No earthquakes up here on the tundra today, so I’ll write yesterday’s original blog idea.
The idea came from my right knee. The right knee that started acting up at mile 13 during yesterday’s run, and forced me to stop many, many times to stretch. (Because it’s not really my knee that is the issue. My right ITB has a tendency to tighten up, which pulls the knee a bit out of alignment.)
Yesterday’s run was supposed to be my first attempt at 20 miles as I continue with my training for my first marathon this fall. I was nervous. My husband couldn’t come with me. I got started later than I wanted. But mostly I was nervous because what kind of idiot thinks they can run 20 miles? Or 26.2? That is insane.
The knee pain I was fighting seemed the best confirmation of my worst fears; that I’m not really a runner, that I’ll never be a runner, that I was born without the talent or the knees to run serious distances, that I’ve been deluding myself all year, that people are laughing about me behind my back, that I’m wasting my time, energy, and money, that I should be sensible and stick to 5Ks.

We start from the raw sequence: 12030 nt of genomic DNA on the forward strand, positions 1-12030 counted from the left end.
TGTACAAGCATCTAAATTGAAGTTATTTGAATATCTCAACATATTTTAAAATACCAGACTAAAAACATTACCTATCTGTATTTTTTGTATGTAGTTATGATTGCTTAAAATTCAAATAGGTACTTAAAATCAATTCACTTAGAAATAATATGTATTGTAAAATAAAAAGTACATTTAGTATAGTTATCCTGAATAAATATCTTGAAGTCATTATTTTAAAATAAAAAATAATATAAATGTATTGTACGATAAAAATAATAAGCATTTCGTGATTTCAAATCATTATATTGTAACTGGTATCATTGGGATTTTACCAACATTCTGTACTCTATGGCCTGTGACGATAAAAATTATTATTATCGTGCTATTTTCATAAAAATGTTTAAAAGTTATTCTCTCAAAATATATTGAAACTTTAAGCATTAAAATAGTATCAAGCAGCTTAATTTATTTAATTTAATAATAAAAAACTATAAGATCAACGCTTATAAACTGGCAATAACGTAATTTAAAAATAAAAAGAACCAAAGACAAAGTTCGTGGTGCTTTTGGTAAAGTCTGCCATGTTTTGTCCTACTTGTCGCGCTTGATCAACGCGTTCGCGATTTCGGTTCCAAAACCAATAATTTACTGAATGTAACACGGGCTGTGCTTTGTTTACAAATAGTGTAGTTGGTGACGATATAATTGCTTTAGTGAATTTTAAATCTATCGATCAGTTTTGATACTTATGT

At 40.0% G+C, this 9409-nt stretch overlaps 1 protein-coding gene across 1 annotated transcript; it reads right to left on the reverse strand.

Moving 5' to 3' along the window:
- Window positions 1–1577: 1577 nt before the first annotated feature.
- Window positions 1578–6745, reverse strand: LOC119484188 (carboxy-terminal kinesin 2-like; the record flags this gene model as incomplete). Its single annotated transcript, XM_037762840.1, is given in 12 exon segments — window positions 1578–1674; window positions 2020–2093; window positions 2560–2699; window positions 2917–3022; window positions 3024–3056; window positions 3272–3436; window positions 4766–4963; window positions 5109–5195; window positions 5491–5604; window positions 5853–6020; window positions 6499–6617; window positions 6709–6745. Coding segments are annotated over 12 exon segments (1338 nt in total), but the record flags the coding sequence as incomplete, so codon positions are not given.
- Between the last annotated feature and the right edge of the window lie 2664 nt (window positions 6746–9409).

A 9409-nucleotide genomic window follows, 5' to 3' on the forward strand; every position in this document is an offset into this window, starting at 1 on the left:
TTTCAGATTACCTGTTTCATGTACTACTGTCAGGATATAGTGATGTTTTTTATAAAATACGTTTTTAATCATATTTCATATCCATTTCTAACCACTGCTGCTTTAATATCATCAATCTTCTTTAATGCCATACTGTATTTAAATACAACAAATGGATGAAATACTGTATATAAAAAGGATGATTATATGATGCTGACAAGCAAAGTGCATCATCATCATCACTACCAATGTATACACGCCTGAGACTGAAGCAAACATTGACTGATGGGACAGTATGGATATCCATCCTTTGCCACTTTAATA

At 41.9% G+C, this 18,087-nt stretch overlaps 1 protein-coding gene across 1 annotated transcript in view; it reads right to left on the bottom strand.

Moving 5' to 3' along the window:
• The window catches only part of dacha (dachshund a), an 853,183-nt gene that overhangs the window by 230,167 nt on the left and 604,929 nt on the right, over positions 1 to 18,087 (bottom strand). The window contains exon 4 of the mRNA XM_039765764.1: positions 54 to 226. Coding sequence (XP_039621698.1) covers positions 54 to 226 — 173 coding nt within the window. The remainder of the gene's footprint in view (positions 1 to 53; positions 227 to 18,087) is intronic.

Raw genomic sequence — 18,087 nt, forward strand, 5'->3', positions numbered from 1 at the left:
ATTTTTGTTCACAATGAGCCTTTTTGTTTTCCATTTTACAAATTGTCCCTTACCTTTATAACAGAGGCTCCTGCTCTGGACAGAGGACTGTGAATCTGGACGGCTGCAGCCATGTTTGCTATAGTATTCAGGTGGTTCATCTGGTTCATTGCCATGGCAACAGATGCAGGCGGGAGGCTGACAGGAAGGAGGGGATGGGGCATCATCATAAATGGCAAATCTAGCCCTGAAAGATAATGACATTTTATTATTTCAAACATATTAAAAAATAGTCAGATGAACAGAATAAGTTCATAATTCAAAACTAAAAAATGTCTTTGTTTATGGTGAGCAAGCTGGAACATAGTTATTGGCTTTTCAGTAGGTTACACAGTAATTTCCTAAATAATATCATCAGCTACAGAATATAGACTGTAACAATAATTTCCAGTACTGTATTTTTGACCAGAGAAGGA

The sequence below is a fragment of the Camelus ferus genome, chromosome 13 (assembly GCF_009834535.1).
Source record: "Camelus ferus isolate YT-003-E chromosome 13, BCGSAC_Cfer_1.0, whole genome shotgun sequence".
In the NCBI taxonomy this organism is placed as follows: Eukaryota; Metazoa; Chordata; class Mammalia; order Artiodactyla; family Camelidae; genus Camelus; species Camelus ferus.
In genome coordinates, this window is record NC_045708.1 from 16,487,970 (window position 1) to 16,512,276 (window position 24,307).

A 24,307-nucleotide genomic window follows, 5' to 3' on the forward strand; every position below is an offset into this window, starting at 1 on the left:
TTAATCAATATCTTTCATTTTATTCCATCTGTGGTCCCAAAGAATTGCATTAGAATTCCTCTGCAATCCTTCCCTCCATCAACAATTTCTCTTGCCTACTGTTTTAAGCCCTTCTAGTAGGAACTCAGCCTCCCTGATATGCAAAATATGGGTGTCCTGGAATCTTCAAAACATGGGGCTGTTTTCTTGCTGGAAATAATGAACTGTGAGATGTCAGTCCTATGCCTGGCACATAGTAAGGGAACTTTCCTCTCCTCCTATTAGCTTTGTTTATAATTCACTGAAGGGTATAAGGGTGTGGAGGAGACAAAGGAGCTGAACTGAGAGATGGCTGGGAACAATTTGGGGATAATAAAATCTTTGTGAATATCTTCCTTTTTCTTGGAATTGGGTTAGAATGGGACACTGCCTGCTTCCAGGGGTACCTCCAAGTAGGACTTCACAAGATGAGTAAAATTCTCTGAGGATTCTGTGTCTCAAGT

When you are pain, the whispers of doubt start to shout. It happens to everyone who is trying to express themselves creatively. The discomfort and confusion of trying to figure out a first draft leads you to doubt yourself, then get angry and criticize yourself, then come up with a bogus reason to procrastinate.
I did not quit yesterday. I slowed down, stretched a lot, walked a bit, and kept going. By mile 18, I started singing. Because I was going to make it. Not fast, not pretty, but who cares? I was running farther than I had ever run before. The sun was shining, birds singing, and I was joyous. I ran 21 miles yesterday. I did not let the fear and pain conquer me. They ran alongside me for a while, but I found the courage to wave good-bye to them and go off on my own path.
Ready… Take a minute to dream your secret dream of artistic or athletic triumph.
Set… “We gain strength, and courage, and confidence by each experience in which we really stop to look fear in the face… we must do that which we think we cannot.” Eleanor Roosevelt
Today’s prompt: Write about a moment when you or your main character had to face a fear.
Scribble… Scribble… Scribble…